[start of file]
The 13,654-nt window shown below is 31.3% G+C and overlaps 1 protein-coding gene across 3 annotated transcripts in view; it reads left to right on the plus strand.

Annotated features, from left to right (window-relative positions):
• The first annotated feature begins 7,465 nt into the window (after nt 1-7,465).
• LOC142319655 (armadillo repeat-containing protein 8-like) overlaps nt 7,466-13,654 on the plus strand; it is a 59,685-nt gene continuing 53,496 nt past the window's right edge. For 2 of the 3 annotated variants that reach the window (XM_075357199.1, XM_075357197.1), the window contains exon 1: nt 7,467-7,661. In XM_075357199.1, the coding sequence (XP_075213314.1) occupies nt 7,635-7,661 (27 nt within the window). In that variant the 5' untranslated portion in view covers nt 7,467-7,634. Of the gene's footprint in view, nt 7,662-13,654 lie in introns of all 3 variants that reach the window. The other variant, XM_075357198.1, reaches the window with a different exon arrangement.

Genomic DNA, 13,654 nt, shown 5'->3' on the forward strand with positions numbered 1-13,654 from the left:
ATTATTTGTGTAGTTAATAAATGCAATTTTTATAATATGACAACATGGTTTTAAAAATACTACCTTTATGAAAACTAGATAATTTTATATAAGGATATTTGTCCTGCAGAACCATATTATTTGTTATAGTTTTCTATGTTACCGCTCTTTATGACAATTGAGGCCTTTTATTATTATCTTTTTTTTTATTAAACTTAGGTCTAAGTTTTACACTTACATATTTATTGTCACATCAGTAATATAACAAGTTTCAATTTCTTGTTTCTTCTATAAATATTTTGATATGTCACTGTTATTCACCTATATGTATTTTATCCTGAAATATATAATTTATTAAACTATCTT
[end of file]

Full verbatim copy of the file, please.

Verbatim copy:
The 13,654-nt window shown below is 31.3% G+C and overlaps 1 protein-coding gene across 3 annotated transcripts in view; it reads left to right on the plus strand.

Annotated features, from left to right (window-relative positions):
• The first annotated feature begins 7,465 nt into the window (after nt 1-7,465).
• LOC142319655 (armadillo repeat-containing protein 8-like) overlaps nt 7,466-13,654 on the plus strand; it is a 59,685-nt gene continuing 53,496 nt past the window's right edge. For 2 of the 3 annotated variants that reach the window (XM_075357199.1, XM_075357197.1), the window contains exon 1: nt 7,467-7,661. In XM_075357199.1, the coding sequence (XP_075213314.1) occupies nt 7,635-7,661 (27 nt within the window). In that variant the 5' untranslated portion in view covers nt 7,467-7,634. Of the gene's footprint in view, nt 7,662-13,654 lie in introns of all 3 variants that reach the window. The other variant, XM_075357198.1, reaches the window with a different exon arrangement.

Genomic DNA, 13,654 nt, shown 5'->3' on the forward strand with positions numbered 1-13,654 from the left:
ATTATTTGTGTAGTTAATAAATGCAATTTTTATAATATGACAACATGGTTTTAAAAATACTACCTTTATGAAAACTAGATAATTTTATATAAGGATATTTGTCCTGCAGAACCATATTATTTGTTATAGTTTTCTATGTTACCGCTCTTTATGACAATTGAGGCCTTTTATTATTATCTTTTTTTTTATTAAACTTAGGTCTAAGTTTTACACTTACATATTTATTGTCACATCAGTAATATAACAAGTTTCAATTTCTTGTTTCTTCTATAAATATTTTGATATGTCACTGTTATTCACCTATATGTATTTTATCCTGAAATATATAATTTATTAAACTATCTT